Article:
And what? I stopped typing. What if this letter were real? What if someone was really asking me for help? What if I gave him rude advice when he needed a real answer? And why did I write that I knew exactly what he was like? Was it because, not too long ago, I’d sat in a class or the cafeteria and wondered where I fit in?
All of a sudden, I felt like a fraud. For too long, I’d been ignoring the gnawing feeling in me every time I wrote an answer filled with put-downs. Was I taking the chance of hurting someone just to get some attention?
I didn’t sleep well that night. I kept thinking about what I’d written. Every column was becoming more rude, more attacking. It was getting tougher to out-do myself. I could feel the expectations of others. In each answer, they wanted me to cut more deeply. Rachel’s words bothered me: “I thought you were such a nice guy before.”
And about midnight, when my eyes were wide open and my mind racing along, I finally understood that feeling inside. I didn’t like the kind of person I was becoming. Acceptance, at least the kind I was getting, wasn’t worth becoming someone else. Maybe I hadn’t been popular before, but at least I was a nice guy who wouldn’t hurt anyone. It was time for Gabe Jeffries to become Gabe Jeffries again.
I finally had come up with an honest answer.
In the morning, I took the letter to school. In study hall, I started writing another answer to the guy who could only call himself “No One.”
Dear No One,
I liked your letter. It took courage to write it. I can tell some things about you from your letter, and they are good things. But I must disagree about one thing. You’re not a No One. You are Someone—someone who is important, who has talent and ability, even though you might not recognize it. You’re someone I’d like to become friends with. I hope we meet. Until then, try to find some good in your life. I’m sure you have a few friends. I also hope you have a family who cares about you. You deserve that much. Things will get better. I know it.
I read through it again. For the first time since I’d become a columnist, I’d provided someone with a real answer.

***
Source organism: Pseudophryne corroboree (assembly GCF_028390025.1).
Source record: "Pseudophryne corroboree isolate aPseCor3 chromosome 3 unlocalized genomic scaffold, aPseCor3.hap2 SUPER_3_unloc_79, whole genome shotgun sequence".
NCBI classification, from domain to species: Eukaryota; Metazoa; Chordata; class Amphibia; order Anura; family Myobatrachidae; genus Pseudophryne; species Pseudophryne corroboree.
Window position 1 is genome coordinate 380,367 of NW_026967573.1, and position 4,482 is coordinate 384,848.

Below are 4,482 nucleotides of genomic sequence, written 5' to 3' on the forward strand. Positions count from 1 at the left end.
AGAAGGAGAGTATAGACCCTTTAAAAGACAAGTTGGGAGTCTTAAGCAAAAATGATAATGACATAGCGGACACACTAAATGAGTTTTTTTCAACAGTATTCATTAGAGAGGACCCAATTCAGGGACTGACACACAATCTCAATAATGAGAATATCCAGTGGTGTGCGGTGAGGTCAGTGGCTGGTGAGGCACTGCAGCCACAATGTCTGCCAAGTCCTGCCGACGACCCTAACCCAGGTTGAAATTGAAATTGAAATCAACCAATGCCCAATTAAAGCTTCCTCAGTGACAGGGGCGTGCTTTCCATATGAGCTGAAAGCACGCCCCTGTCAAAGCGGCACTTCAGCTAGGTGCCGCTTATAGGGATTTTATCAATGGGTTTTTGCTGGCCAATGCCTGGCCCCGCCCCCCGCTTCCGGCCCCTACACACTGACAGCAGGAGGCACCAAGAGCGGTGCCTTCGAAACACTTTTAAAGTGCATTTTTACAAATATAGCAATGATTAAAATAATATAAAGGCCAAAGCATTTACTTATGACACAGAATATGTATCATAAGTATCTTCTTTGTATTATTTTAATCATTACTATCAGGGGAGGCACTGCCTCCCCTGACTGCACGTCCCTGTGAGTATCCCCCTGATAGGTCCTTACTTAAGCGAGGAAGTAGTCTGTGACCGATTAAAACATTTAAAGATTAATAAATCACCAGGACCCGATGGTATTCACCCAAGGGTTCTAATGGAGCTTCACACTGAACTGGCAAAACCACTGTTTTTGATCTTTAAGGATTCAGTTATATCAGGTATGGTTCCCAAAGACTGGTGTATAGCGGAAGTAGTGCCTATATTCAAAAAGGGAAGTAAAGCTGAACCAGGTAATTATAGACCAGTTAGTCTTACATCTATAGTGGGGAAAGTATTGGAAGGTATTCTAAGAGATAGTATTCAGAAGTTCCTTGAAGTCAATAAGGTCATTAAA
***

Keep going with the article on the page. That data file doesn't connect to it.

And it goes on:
Later that afternoon, I wrote a second letter. This one was to Mrs. Allen. I gave it to her at the beginning of class. She placed it on her desk and said softly, “I guess I’m surprised, Gabe. You have potential as a writer, and I’m sorry you’re resigning as the Answer Guy. Maybe we can find another place for you as a different kind of columnist.”
“If you still need someone to write about water polo, I guess I’m the one,” I said.
“We’ll find you something a little more exciting than that, Gabe,” she promised.
The following day in history class, Mr. Haney droned on about Germany’s economic collapse after World War I.
Suddenly, Mr. Haney said, “Okay, everyone, put away your books. It’s quiz time!”
The quiz was only 10 questions. When it was over, Mr. Haney told us to pass our papers to the person two rows to our right for correcting. Someone handed me a paper, and as I looked down at it, I almost fell out of my chair. I’d seen that handwriting before: small letters, backslanted, distinctive. No mistake about it. I was correcting “No One’s” paper. Funny, he’d been in my class three months, and I didn’t even know his name.
He nailed nine out of ten answers on the quiz, so I scribbled “Way to go!” on the top of his paper, then passed it back just as the bell rang.
I wasn’t sure what to do next, but I knew I had to do something. He was already out the door. I called his name.
He turned toward me, a look of surprise on his face.
I thought quickly. “Uh, a bunch of us are going to my church tonight to shoot hoops. Want to come?”
He smiled awkwardly. “You want me to play basketball? I’m not very good.”
“None of us are. That’s why we have so much fun. We don’t even keep score. And we only call fouls if blood is involved. You’ll fit right in.”
And the way he looked back at me, I knew he would. I could sense the changes taking place at that very moment: a “no one” was becoming a “someone.”
Well, the New York Times never called, begging me to work for them. I ended up writing feature stories most of the semester, one of which won a statewide writing prize; I even covered a couple of student council meetings, which were, of course, really boring. The next semester, I became the news editor. Mrs. Allen thinks I have a chance at a journalism scholarship. I asked Rachel Patton out, and she said yes, probably just a charity date, but she kept her salad on her plate and off my head at dinner, which I appreciated. On the doorstep, she told me I was a really nice guy.
I took it as a major compliment.
And the guy in history class, well, we still hang out, and I never have mentioned his letter to him. He seems happier now.
Yep, things are going great for me. It all started, I think, when I decided to not worry about trying to be someone else or pleasing others who didn’t really care for me. Everything I need to deal with any problem is all around me: home, family, church, and friends.
I guess I had the right answers all along.